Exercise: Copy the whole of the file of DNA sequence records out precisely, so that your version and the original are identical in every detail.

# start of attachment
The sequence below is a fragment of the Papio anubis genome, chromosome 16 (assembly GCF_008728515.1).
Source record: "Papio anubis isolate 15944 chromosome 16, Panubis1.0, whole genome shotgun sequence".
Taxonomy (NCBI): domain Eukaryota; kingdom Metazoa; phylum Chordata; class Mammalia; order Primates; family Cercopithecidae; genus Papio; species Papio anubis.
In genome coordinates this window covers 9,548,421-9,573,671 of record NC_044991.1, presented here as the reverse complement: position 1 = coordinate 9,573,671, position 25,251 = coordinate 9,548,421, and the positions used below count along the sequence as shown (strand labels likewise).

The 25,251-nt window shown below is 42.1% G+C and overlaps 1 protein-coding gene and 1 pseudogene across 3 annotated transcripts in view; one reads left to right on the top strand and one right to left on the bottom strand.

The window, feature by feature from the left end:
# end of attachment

The sequence below is a fragment of the Papio anubis genome, chromosome 16 (assembly GCF_008728515.1).
Source record: "Papio anubis isolate 15944 chromosome 16, Panubis1.0, whole genome shotgun sequence".
Taxonomy (NCBI): domain Eukaryota; kingdom Metazoa; phylum Chordata; class Mammalia; order Primates; family Cercopithecidae; genus Papio; species Papio anubis.
In genome coordinates this window covers 9,548,421-9,573,671 of record NC_044991.1, presented here as the reverse complement: position 1 = coordinate 9,573,671, position 25,251 = coordinate 9,548,421, and the positions used below count along the sequence as shown (strand labels likewise).

The 25,251-nt window shown below is 42.1% G+C and overlaps 1 protein-coding gene and 1 pseudogene across 3 annotated transcripts in view; one reads left to right on the top strand and one right to left on the bottom strand.

The window, feature by feature from the left end: